Lights, camera, action…Spotlight on Youth and Water
Youth is a target category within UNESCO programmes. Their active involvement in increasing public awareness related to the current social and environmental issues such as poverty eradication, stability of peace, social inclusion, climate change and risk preparedness of natural hazards are part of a dynamic learning process.
UNESCOVENICE Media Advisory N°2010-02 (14-05-2010): Since 2001, the UNESCO Venice Office collaborates with Gruppo Alcuni in supporting the international CIAK Junior Festival. It is a creative approach aimed at promoting the future generations (school aged youth) of film actors, screenwriters and directors. Youth are the main users of multimedia technology and youth-oriented media are the instruments of the future. The UNESCO Venice Office is proud to support Gruppo Alcuni’s dedication to the production of quality audiovisual programmes for children, made by children, which highlight important societal and cultural issues. This year’s edition will take place from 24 to 29 May 2010 in Treviso, Italy.
Another joint initiative with Gruppo Alcuni, underlining interaction between youth, science and culture, is the “Water Project H2Ooooh”. Initiated in 2008, children can illustrate their water and environmental conservation tips in an amusing and creative way. Based upon their daily life experiences, cultural traditions and beliefs, they can share and exchange ideas on preserving the freshwater present in their countries streams, rivers and lakes. Selected storyboards become animated cartoons resulting in “fun” science education.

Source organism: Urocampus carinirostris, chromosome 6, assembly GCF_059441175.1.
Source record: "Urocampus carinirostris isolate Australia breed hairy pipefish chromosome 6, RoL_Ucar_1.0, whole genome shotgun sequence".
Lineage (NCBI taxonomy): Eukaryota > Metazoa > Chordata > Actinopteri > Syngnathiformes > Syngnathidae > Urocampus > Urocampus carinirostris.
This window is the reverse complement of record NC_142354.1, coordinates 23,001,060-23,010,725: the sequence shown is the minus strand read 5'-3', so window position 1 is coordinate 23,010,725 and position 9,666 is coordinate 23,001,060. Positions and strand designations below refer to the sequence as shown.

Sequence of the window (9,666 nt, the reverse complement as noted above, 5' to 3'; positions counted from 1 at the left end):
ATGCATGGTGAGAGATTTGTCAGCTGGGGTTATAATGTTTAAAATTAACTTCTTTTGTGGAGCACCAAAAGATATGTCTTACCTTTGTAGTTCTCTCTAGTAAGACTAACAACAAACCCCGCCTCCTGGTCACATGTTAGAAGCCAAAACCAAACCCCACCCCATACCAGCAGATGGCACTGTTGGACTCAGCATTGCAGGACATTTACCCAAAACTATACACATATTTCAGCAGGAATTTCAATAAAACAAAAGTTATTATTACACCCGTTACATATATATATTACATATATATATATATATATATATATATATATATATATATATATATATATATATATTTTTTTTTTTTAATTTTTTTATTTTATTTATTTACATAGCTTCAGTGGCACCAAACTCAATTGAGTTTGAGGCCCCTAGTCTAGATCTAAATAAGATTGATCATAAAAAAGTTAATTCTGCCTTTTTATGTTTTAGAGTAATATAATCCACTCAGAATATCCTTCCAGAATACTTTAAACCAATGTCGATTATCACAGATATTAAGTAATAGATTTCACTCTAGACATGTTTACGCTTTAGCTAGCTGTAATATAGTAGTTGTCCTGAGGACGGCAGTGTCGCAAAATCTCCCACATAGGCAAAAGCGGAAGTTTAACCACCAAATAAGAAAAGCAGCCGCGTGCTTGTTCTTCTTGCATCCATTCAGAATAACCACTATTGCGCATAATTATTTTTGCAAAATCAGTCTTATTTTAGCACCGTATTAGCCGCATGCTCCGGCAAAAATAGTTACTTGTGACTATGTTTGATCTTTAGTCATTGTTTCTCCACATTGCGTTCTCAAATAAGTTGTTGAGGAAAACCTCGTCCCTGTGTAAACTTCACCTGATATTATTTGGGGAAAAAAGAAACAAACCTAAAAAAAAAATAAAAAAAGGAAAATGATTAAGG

Mr Engelbert Ruoss, Director of the UNESCO Venice Office, underlines that water is a basic human right for all and should be freely accessible. “Water is an essential element necessary for survival. But a large portion of our Earth’s water is unsuitable for human consumption. Therefore, water becomes a privileged commodity. UNESCO can play an important role in establishing a new worldwide concept of water civilization. Based upon mutual respect for cultural diversity, dialogue, sharing expertise and knowledge as well as encouraging new technologies and water management, it can inform and educate the public, especially youth.”
The Water Project H2Ooooh was also presented during UNESCO’s 35th General Conference (October 2009) to its Member States and captured great interest. The next editions of the Water Project H2Ooooh will be extended and will “cross the borders”, to offer the same creative opportunities to youth around the world to share their water conservation tips.
Contacts: Ms Rosanna Santesso Ms Olivera Jovanovska UNESCO Venice Office Tel: +39 041 260-1513 / 1541 Email: r.santesso(at)unesco.org / o.jovanovska(at)unesco.org ; website http://www.unesco.org/venice
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